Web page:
One of the most popular rifles in the excellent Weihrauch stable is the HW99S – a break-barrel designed with the weight- conscious in mind. It bears all the quality hallmarks that have made this German brand so popular in the UK, but has shed a few pounds in order to attract those who find Weihrauch’s traditional models a little on the heavy side. At just 3.2kg, it’s become very popular with young guns, women… and those shooters not built like doormen.
The rifle that’s come into my workshop is down for a V-Mach tuning kit, and the owner has also asked me to rectify an issue he has with the gun’s cocking linkage dragging unnecessarily along the cylinder; it’s a problem I’ve seen before and easy to remedy. Indeed, the HW99S is a fairly easy rifle to strip, requiring minimal tools, and nothing more than general DIY ability. You will need to grind down a hex wrench to help remove the trigger block from the action, however.
Unscrew the front and rear trigger guard screws and the large screw on the underbelly of the forend, and lift the stock free from the action to be put out of harm’s way while you work on the action. To completely remove the one-piece trigger unit from its housing , tap out the front pin – and provided they haven’t already made a hasty exit, extract the safety catch bar and small tensioning spring from within their end block.
On the HW99S, the trigger sits in a block that’s locked into the action with four square plates, two either side of the trigger . These have to be removed using a small hexagon wrench (Allen key) that’s had its short arm shortened even more on a grinder – or you can cut it of with a hacksaw . This is so that it will fit inside the slot in the trigger block.
To get the first plate out, put the shortened hex wrench into the hole fromt he inside of the trigger block and then push against it witha large, flat-blade screwdriver to allow the plate to simply push out . WIth the locking plates removed from one side of the action, you can then push a parallel punch through the hole and tap out the plates ont he opposite side .
However, before you take the last plate out, here’s a workshop tip. Because the trigger housing block is under tension of the mainspring, it could – once all four plates are removed – rotate enough to unhook itself from the retaining lug and shoot out. To avoid a potentially dangerous accident like this, screw the front trigger guard bolt back in a few turns . That way, if the housing should rotate, it won’t be able to break free as the bolt will be holding things in place.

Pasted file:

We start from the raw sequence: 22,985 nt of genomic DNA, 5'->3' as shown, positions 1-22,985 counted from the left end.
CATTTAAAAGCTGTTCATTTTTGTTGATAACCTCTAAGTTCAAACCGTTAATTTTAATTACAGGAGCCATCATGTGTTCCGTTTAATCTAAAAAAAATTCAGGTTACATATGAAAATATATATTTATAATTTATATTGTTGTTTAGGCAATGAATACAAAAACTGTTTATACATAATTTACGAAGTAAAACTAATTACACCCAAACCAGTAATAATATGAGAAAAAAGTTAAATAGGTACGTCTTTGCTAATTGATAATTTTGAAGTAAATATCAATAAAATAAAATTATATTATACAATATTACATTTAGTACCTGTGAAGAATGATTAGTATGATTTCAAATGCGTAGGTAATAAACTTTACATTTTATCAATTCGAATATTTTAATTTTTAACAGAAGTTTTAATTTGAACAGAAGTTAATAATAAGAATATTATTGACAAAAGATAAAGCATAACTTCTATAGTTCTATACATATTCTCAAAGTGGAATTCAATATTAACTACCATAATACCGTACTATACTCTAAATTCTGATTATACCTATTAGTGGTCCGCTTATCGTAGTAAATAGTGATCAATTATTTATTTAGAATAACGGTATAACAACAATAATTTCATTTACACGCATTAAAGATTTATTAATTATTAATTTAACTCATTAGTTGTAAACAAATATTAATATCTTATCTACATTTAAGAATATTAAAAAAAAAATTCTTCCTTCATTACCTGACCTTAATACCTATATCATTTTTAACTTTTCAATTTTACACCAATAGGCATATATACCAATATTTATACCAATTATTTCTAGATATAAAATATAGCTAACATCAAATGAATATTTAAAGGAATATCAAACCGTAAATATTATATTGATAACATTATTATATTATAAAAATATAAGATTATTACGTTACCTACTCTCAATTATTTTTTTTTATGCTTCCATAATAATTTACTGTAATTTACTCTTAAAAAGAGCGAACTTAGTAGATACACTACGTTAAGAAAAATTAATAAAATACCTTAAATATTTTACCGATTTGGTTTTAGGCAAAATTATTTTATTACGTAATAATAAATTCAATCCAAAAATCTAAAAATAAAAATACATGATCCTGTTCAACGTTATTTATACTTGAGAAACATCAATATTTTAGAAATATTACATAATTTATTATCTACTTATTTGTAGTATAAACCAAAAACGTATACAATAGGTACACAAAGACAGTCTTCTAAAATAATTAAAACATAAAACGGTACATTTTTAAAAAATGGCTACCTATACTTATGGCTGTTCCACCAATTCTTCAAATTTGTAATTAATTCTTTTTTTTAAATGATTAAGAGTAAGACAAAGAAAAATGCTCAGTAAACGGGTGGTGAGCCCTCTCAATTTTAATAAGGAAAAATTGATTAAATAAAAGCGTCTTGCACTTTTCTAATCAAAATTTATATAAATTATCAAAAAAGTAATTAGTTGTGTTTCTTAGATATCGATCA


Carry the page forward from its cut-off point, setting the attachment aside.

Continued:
With the trigger unit and all four locking platest removed, place the action into a spring compressor or sash cramp and adjust so that it’s ready to take up the tension. Like other guns I’ve stripped in my column, the HW99S benefits from a suitably-sized insert in the end, to help release the trigger housing. I use a BSA pistol seal, which happens to be a perfect fit .
Remove the ‘holding’ bolt you’d previously put in and then take up a little tension on the compressor. This will allow you to rotate the inner trigger housing so that the lug unhooks from the cut-out slot in the cylinder .
You can then carry on undoing the compressor until the mainspring’s tension is fully released. The whole action can then be removed and the trigger housing block, mainspring and its guide can be removed from the cylinder.
Next, the barrel and cocking linkage needs to be disassembled from the cylinder. With a large, flat-blade screwdriver, remove the barrel axis lock nut and the spring washer (arrowed) that’s on the right hand side of the action . Then, tap open the barrel and unscrew and remove the axis bolt. This also has a spring washer, but it often sticks inside the axis bolt hole – so check before you lose it.
With the axis bolt removed, the barrel will slide out of the breech jaws, along with the metal shim washers that sit between the jaws and breech block . I tend to make a note of which way round they’re fitted so that I can replicate it on reassembly – being under high load, they tend to ‘form’ into shape. Do this by placing them back onto the breech block and either re-fitting the axis bolt while the barrel’s being stored out of the way … or by passing through a cable zip-tie.
Once the barrel and breech block assembly is slid out of the jaws, you can also pull the cocking arm linkage toward the cut-out at the front of the cocking slot and then lift it completely free from the cylinder.
Put a screwdriver into the cocking slot and gently ease back the piston until it can be extracted from inside the cylinder . The HW99S is now stripped and ready to be degreased. Next month, I’ll cover polishing, lubrication and reassembly – including how to solve that dragging cocking linkage problem.